4. If no such deviation exists, does that rule out the existence of Planet 9? Conversely, if such a deviation does exist, does it rule in the existence of Planet 9?

1 - Location of the barycenter over time

The short answer to question 1 is yes (sort of). There is information on the orbits of the contributing masses which can be backed out from simple analysis of the location of the barycenter over time.

The emphasis here is because at any given point in time the location of the barycenter contains no information about the location of individual bodies, only the entire mass distribution. However, since most of the mass in the solar system is discretized into large bodies (as opposed to a gas or dust cloud, protoplanetary disk, etc), the influence of each massive body on the location of the barycenter will vary with a frequency proportional to its orbital period -- and, critically, this is fairly measurable (but only if we can also know the relative positions of the bodies). Consequently, the influence of the individual masses can be retrieved (this is not necessarily the case for gas or dust clouds and protoplanetary disks).

In a simple system, retrieving information about the orbits is fairly straightforward (although I will neglect the rigorous demonstration for brevity). The issues arise when the system becomes more complicated.

One source of confound is resonant orbits. Certain resonances would defy deconvolution because the frequencies of their respective influences on the barycenter are synchronous. Furthermore, multiple resonances can't necessarily be disambiguated: the frequency pattern in the motion of the barycenter caused by 2 bodies in a resonance could be replicated by 3 bodies in a resonance. Pluto and Neptune are in a 2:3 resonance, so I don't think we can immediately dismiss the possibility of a theoretical Planet 9 being in a resonance of some kind and that this could hinder deconvolving its effect on the barycenter.

Another significant challenge is the qualification that the barycenter must be observed over time, and more specifically how much time is needed to deconvolve the various influences. As I mentioned, each body's influence on the barycenter is cyclic based on their orbital period and eccentricity. Using the Bulirsch-Stoer integrator from Vulcan and tracking an energy analog of the barycenter's motion1 as a function of time we can analyze the effect of the different orbital frequencies.

Let's consider a three body system of the Sun, Saturn, and Jupiter. In this system the influence of Saturn and Jupiter should clearly be visible in the resulting sinusoid. After integrating this system for $2$ Saturn years ($60$ Earth years) the energy-analogy over time looks like this:

enter image description here

It should be pretty clear that the above behavior can be created by two sinusoids with different frequencies, to any who find this unclear I recommend having a look at this tool. If wanted to we could use Fourier analysis to deconvolve those two frequencies and recover the orbital periods of Jupiter and Saturn (I will also neglect this for brevity).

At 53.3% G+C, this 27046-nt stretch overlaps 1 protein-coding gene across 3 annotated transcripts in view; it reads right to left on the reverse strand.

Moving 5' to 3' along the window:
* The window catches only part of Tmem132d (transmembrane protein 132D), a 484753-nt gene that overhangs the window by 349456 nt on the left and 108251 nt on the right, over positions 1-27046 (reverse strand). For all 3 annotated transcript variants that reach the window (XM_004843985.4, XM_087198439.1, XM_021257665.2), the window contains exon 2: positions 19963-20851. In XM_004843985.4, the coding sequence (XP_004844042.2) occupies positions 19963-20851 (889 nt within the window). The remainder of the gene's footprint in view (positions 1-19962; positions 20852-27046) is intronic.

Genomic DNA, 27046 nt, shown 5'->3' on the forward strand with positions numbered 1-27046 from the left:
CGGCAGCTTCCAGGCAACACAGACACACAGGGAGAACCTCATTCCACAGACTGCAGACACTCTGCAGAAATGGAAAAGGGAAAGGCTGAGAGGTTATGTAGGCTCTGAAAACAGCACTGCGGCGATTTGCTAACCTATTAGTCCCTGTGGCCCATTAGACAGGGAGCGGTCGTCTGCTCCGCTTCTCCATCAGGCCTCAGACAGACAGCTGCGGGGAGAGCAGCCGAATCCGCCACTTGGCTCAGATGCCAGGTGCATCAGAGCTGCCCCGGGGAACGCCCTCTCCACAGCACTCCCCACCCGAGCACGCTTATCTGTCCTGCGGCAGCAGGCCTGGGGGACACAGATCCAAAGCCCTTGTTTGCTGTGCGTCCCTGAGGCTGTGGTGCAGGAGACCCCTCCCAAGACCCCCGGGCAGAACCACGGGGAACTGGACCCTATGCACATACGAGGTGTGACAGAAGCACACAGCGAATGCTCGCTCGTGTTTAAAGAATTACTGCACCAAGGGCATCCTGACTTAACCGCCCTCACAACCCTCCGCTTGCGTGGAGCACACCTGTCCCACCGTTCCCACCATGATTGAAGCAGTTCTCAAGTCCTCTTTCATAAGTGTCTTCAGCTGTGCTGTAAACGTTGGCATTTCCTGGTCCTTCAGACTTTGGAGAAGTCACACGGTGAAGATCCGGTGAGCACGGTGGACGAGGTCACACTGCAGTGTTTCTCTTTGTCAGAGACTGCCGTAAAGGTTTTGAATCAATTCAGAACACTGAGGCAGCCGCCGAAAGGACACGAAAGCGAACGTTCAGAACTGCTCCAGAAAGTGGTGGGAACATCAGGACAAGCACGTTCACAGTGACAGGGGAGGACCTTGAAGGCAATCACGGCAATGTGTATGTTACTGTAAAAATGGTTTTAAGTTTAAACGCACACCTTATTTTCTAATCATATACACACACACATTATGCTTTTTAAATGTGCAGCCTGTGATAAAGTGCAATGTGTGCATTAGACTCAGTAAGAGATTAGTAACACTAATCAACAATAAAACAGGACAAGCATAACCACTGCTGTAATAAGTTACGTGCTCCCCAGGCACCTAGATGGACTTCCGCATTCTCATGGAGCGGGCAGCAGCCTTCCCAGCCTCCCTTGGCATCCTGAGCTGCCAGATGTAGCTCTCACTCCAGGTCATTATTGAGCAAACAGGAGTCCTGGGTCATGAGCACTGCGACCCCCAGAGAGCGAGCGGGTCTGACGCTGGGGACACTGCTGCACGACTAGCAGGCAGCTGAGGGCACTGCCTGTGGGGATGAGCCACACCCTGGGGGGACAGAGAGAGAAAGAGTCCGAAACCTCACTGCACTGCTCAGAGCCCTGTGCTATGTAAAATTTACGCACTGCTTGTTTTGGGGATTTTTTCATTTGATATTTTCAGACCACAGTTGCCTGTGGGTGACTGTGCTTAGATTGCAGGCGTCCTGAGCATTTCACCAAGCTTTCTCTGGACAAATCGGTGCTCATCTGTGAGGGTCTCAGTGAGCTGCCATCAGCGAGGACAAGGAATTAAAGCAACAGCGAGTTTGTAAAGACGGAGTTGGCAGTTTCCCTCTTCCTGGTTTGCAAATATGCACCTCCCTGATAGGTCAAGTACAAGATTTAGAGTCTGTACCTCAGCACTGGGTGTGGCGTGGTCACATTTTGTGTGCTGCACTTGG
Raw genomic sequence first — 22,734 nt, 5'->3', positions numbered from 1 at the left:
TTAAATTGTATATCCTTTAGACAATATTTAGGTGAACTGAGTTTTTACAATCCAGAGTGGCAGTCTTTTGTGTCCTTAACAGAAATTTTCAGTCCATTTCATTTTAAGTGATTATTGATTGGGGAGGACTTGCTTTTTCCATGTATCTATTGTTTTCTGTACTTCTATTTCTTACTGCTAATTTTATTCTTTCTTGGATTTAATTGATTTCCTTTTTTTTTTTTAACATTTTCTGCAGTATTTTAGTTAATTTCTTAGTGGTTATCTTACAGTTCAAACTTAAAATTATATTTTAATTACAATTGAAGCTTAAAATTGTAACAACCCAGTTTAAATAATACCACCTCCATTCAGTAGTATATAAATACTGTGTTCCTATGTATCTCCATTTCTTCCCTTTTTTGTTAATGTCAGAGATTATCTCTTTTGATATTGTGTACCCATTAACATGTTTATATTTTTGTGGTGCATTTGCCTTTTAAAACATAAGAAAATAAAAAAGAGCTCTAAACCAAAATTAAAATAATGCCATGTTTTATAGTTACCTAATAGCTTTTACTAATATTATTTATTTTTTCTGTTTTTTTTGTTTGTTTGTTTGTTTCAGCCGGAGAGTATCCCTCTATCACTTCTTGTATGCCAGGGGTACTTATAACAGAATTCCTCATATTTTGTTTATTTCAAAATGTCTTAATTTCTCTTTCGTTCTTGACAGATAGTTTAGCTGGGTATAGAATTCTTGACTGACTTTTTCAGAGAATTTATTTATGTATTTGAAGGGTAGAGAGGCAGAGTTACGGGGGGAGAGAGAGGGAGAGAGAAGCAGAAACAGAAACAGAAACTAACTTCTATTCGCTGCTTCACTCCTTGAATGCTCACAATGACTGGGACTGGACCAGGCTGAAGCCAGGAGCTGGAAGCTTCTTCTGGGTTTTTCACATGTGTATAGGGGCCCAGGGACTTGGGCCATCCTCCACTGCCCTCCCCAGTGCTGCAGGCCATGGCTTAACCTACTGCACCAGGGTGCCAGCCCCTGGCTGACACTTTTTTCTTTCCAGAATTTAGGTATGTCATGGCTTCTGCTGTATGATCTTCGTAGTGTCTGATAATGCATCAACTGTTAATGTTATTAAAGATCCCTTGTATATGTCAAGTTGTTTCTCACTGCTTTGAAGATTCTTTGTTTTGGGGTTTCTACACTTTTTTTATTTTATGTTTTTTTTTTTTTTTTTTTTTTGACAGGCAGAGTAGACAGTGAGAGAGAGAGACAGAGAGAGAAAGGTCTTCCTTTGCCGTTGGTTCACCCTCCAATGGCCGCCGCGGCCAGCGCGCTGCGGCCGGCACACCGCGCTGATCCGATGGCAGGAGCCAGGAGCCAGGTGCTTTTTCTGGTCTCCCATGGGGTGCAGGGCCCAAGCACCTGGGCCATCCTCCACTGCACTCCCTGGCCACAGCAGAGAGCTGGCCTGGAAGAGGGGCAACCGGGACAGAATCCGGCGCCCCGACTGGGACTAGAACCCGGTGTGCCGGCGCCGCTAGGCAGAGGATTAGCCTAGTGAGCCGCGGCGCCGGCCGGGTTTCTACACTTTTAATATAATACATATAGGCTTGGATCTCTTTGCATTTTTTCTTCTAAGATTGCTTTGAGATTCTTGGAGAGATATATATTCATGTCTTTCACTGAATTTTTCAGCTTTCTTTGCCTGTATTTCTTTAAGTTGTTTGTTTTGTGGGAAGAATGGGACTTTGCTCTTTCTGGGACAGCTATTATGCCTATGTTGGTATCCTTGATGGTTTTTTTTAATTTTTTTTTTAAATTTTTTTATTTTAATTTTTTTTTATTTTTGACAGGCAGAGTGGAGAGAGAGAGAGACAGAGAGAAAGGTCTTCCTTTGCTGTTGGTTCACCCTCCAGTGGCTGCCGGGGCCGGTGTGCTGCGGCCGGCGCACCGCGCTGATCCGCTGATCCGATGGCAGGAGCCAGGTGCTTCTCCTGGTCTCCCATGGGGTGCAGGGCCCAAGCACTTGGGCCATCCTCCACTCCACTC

Let's consider a slightly worse case: a three body system comprised of the Sun, Jupiter, and a hypothetical hot jupiter with a semi-major axis of $1.55^{}$x$10^{10}$ m on a relatively circular orbit. Our energy-analog after $3$ hot-jupiter years ($12$ Earth days) looks like this:

enter image description here

Where did the other sinusoid go?

Its effect is still there, but we haven't sampled sufficient time to see it. We would need to look at $1,095$ hot-jupiter years ($12$ Earth years) in order to see one orbit of our toy Jupiter2 Fortunately we don't have to integrate quite that long to see the effect of the toy Jupiter on the energy-analog. After $320$ hot-jupiter years ($3.5$ Earth years):

enter image description here

This becomes even more complicated with non-zero eccentricities and unstable orbits. For a similar three body, hot-jupiter system but with the toy Jupiter having an eccentricity of $0.65$ over a period of $7$ Earth years the energy-analog is:3

enter image description here

There are other ways to draw inferences about the orbital parameters from the relative motion of the barycenter (e.g. the shape of individual cycles), but that is for a different question.

In sum, the location of the barycenter over time could certainly be used to find a mass imbalance, but but not necessarily argue for the existence of Planet 9 -- that would depend on the specifics of the observations.

2 - Precision of barycenter predictions

There are number of significant barriers to accurately calculating the barycenter of the solar system but the most troublesome are the uncertainties regarding the interiors of Saturn and Jupiter. Specifically, the behavior of liquid metallic hydrogen at such massive pressures and (more so for Saturn) understanding their gravitational moments (Fortney 2004).

The issue this raises is that without knowing the centers of mass for Jupiter and Saturn (which contain 92% of planetary mass in the solar system) with sufficient precision we don't know well enough what the solar system barycenter should be to determine whether or not the true barycenter differs enough to indicate the existence of Planet 9.